Some of Boston’s City Councillors now advocate that the Council term move from 2 years to 4 years. Strongly I oppose this idea.
Look : before 1924, when the wards of Boston were last apportioned by the Suffolk County Apportionment Commission that hadn’t met since — despite the state law requiring it meet every ten years — the Council members were elected by Ward and had one year terms. Wouldn’t be a bad idea to revisit THAT.
Complaint # 1 made by the proponents : elections cost the City money. Less electing saves money.
Sorry, I’m not buying it. Democracy does occasionally cost money. Better that than dictation.
Complaint # 2 : four year terms would free the Council members from having to campaign constantly.
My response : (a) wanna bet ? (B) what’s wrong with the members having to campaign constantly ?
The Council is an advisory body, not a legislature. Its only power of any consequence is to approve the budget. I know that many Council members want to be a kind of Congress member — she-roic tribunes of Social Justice — maybe even of “environmental justice,” whatever that is — but no : the City works better with a strong Mayor, advised by a council whose most useful role is to suggest and negotiate. If that means less public attention on the members, that’s fine, especially in the era of social media, where loud speech by every interest group – the more radical, the louder — intimidates electeds in the direction of loud. (Note : Althea Garrison, who is now an at-large Councillor, opposes the measure.)
I should note that the same proposal would require a special election to fill a Council vacancy. Would that election not cost the money the proponent claims to save by not having elections every two years ? Of course it would.
So much for the four year Council term. That said, I do favor some city charter reforms. I’ve written already — about two months ago — that the Council ought to move from nine Districts to eleven. Boston having added at least 100,000 new people since the last census, if we want to maintain the 70,000 population mean for Council Districts, adding two members has to happen. In support, that 70,000 figure fairly well fits the sizes of Boston’s major neighborhoods, on a combination thereof.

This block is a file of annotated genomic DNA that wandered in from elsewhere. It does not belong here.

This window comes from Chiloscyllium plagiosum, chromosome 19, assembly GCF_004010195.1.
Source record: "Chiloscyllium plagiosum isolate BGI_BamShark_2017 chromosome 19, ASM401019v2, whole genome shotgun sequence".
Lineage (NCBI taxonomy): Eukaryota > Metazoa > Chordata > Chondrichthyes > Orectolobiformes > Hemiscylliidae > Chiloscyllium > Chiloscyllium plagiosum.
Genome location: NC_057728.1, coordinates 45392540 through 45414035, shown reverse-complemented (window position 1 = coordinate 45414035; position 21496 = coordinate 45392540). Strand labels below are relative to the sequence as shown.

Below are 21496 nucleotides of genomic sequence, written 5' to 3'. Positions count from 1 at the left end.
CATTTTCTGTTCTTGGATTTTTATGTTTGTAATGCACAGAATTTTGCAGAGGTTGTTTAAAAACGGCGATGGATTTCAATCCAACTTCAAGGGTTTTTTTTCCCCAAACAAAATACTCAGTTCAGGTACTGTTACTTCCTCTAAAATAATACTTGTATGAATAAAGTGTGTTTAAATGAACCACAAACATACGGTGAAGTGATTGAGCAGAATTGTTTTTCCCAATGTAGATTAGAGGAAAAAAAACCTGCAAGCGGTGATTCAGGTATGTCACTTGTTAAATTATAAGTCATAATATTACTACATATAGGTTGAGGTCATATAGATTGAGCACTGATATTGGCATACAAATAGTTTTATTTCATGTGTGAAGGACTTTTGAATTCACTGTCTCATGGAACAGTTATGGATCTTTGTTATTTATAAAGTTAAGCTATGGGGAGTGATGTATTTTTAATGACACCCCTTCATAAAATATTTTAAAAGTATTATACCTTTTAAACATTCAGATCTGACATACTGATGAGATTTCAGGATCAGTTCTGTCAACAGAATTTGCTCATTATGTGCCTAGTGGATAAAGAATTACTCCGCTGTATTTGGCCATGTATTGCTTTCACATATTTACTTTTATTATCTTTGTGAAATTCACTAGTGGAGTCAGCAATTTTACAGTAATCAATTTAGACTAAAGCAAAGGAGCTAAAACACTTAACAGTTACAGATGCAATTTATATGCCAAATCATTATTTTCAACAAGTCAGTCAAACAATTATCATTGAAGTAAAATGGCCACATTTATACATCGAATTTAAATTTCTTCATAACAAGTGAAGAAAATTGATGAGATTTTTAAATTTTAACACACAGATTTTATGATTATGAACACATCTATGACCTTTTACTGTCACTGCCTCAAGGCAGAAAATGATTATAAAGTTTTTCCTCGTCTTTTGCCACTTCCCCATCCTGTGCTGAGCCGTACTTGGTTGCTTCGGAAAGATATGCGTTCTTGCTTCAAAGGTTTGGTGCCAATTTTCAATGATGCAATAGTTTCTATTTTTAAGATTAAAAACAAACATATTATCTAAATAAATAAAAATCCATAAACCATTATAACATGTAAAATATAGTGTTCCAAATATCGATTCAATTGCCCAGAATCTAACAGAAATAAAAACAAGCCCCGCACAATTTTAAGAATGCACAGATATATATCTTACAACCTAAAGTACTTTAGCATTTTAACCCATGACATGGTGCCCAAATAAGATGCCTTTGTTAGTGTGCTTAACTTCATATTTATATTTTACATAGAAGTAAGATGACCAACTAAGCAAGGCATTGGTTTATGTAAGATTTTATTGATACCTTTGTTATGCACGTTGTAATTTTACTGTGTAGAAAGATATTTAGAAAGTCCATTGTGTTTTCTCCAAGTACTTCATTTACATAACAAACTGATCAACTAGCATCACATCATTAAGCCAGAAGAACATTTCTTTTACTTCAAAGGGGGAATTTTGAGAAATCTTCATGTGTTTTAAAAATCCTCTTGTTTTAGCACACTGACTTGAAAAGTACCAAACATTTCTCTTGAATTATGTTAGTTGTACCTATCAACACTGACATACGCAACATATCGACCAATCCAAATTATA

As I noted above, before 1924 the City’s Council was elected from the city’s wards, which until 1934 were apportioned by population, more or less. In 1934, and ever since, the City’s wards have had no election meaning; no office is decided by ward boundaries. My suggestions for reform, then, are these : first, the Districts — ( 1 ) elect 22 Councillors, one from each of the newly boundaried wards ( 2 ) elect eleven, one each from two wards plus or minus ( 3 ) create eleven wards and elect three councillors from each; second, the compensation : instead of paying $ 99,000 salary to thirteen councillors, pay a small stipend to each — say, $ 25,000 — and boost the pay of council staffs : the idea being that the bread and butter work of researching issues and potential City policies is really staff work and that the Councillor should view his or her job as advisory and secondary to his or her earnings; third, the method of election : I strongly favor the current process, whereby the top two finishers face off in a final. I oppose the current fad for ranked-choice voting, a system which invites interest groups to crowd the ballot with six, seven, ten candidates all from more or less the same agenda group, the idea being that ten candidates working more or less together can amass more votes versus a disliked opponent than any one of them could win on her own. We saw a perfect example of this last November in Maine’s Second Congress District, where two similarly “liberal” candidates together won enough votes to defeat the “conservative” incumbent, as either one of them alone would likely not have done.
A friend this morning suggested an additional procedure : that the required number of signatures to nominate be lowered from about 1,800 to 1,000 and that it not take a mere three weeks to certify them.
I also favor an elected school committee, because school issues are a universe of their own and because the Mayor cannot be held to account on school matters alone. Boston’s many school constituencies need to be seen for what they are and do; that’s hard given the current appointed committee, overseeing a $ 1.7 billion budget that includes $ 100 million at least of capital planning. A school committee elected for three year terms, elected from districts conforming to the City’s currents seat-assignment District, with five committee people elected from the large assignment districts, four from the next in size, and three from the smaller zones, would be both representative and diverse in its viewpoints.
—- Mike Freedberg / Here and Sphere